- One mock draft site has the Cubs using their top three picks on pitching, led by righty Mick Abel of Jesuit HS (OR). Here is Abel’s scouting report. I’d like to see the Cubs go heavy on pitching if they believe they can extend most or all of their core players.
- Prospect 365 has the Cubs selecting lefty starter Garrett Crochet of Tennessee with their first pick (scouting report).
- CBS Sports likes catcher Patrick Bailey of North Carolina State for the Cubs with the number 16 overall pick (scouting report).
- Baseball Prospect Journal thinks the Cubs will choose OF Austin Hendrick of West Allegheny HS (PA). Here’s his scouting report.
- In case you forgot, last year Chicago chose RHP Ryan Jensen of Fresno State with their first pick.
- 3B Josh Vitters is arguably the worst first round selection the Cubs have ever made. He was selected 3rd overall in 2007.
- Who is the Cubs’ best first round pick of all time? Kris Bryant, Javier Báez, and Kerry Wood all make pretty strong arguments. In case you were wondering, Greg Maddux was a second round pick in 1984.
Find Your Inner Hero
I’m still confounded that anybody would want to see the Cubs trade Jason Heyward.
Apropos of Nothing
It’s time like these that I could really use a weekend of the Allman Brothers, the Grateful Dead, a few ice cold beers, and some genuine hippie flower power. Sometimes I wish I could just leave the country for a few months, or, you know, permanently.
Odds & Sods
Paul Sullivan satirically notes that the obvious conclusion to the disagreement between the league and the players should be a 14-game season played only by the Yankees and Red Sox, followed by a 9-game World Series between the two clubs, all made-for-TV. Come to think of it, that might make a helluva reality show. Season two could be the Dodgers and Astros, followed by the Cubs and Cardinals.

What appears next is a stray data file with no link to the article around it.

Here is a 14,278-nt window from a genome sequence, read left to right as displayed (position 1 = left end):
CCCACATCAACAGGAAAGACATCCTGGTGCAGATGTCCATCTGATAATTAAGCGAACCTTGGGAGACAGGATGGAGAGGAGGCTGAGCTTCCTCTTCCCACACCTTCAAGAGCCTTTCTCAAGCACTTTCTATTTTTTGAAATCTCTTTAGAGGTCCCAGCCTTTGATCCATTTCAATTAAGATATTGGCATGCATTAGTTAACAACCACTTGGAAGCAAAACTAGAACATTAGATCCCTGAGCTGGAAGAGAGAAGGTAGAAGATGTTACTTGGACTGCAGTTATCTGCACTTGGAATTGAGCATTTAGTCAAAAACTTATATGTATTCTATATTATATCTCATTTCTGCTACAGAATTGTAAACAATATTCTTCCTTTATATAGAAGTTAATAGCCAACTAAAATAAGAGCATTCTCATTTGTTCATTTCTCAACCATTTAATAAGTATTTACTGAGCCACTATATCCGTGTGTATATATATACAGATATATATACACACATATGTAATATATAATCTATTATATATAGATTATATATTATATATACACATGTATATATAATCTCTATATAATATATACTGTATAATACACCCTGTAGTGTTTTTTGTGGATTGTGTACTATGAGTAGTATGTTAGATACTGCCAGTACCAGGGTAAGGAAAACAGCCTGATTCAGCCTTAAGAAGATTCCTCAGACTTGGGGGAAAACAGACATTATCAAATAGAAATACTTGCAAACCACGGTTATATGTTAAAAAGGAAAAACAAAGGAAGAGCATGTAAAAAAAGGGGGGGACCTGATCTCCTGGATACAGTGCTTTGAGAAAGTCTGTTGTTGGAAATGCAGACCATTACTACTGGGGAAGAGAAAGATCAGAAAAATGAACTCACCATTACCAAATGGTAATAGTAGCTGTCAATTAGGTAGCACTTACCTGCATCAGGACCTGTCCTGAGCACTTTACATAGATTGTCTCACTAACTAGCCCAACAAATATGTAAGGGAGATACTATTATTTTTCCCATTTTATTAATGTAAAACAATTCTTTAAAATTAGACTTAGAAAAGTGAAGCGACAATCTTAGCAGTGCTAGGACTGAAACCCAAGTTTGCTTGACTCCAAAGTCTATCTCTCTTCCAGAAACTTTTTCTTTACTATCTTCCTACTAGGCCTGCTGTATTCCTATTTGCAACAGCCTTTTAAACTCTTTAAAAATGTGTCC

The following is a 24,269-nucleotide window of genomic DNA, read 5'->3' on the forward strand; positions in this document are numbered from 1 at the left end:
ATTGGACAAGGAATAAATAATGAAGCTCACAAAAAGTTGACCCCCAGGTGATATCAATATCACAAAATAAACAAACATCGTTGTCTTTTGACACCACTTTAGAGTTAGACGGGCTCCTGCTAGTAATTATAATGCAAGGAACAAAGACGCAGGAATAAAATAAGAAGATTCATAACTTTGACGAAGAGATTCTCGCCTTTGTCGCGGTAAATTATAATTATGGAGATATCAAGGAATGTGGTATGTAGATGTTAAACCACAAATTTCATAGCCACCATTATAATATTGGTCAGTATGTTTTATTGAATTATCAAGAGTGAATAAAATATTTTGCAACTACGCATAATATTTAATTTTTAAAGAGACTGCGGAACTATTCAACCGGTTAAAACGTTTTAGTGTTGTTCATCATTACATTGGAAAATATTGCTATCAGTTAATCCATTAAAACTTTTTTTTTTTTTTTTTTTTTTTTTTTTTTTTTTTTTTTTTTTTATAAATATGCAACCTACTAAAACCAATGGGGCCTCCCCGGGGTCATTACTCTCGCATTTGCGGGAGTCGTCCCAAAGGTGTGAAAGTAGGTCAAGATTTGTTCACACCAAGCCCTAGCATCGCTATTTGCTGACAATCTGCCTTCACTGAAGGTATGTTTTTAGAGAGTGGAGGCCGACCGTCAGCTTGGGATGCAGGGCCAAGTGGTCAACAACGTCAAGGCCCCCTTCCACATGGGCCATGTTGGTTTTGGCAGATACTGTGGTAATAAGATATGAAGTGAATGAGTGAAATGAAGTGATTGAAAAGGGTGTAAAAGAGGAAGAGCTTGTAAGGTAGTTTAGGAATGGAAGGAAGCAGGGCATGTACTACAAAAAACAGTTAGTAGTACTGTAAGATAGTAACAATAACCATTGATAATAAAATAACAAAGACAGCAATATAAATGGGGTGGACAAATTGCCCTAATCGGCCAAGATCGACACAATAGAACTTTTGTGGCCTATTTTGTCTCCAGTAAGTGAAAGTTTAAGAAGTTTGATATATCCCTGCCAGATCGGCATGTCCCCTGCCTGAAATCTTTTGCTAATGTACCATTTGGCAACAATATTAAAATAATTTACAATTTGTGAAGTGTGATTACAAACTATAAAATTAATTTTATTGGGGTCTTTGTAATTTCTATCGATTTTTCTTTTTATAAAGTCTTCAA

MLB News & Notes
Rob Manfred has the power to unilaterally create a 50-game schedule if he pleases, but it’s hard to imagine the players agreeing to a 50-game season if the commissioner implements one.
Neither side is willing to budge right now and the deadline to start a season that begins the first week of July is getting perilously close.
The 1989 first year player draft produced four Hall of Fame players, including Frank Thomas and Jim Thome, but the 1985 draft, which produced Randy Johnson, Barry Bonds, Barry Larkin, John Smoltz, Will Clark, Rafael Palmeiro, and Mark Grace may have been the greatest draft of all time. Additionally, Sammy Sosa signed with the Rangers for $3,500 as a 16-year-old free agent in ’85.
You’ll need a subscription to The Athletic to read this gem, but in 1995 MLB players nearly started a nationwide barnstorming tour that was canceled just as the league and the union agreed to end its work stoppage.
Taiwan pro league puts no limit on fans entering games starting Sunday. Keep in mind there have been ZERO locally transmitted cases of Covid there for 50 plus days. Zero! https://t.co/4kLZ7VROs6
— Jon Heyman (@JonHeyman) June 5, 2020
Sliding into Home
It’s Friday and if you made it through the week unscathed emotionally and/or physically, that’s quite the accomplishment these days. It’s a poor reflection of society that I have to say that, but hang tough through the weekend, and see you all Monday.
They Said It
“The overwhelming consensus of the board is that players are ready to report, ready to get back on the field, and they are willing to do so under unprecedented conditions that could affect the health and safety of not just themselves, but their families as well. The league’s demand for additional concessions was resoundingly rejected.” – Tony Clark
Friday Walk Up Song
I Won’t Back Down by Tom Petty & The Heartbreakers – Ballplayers…united we stand.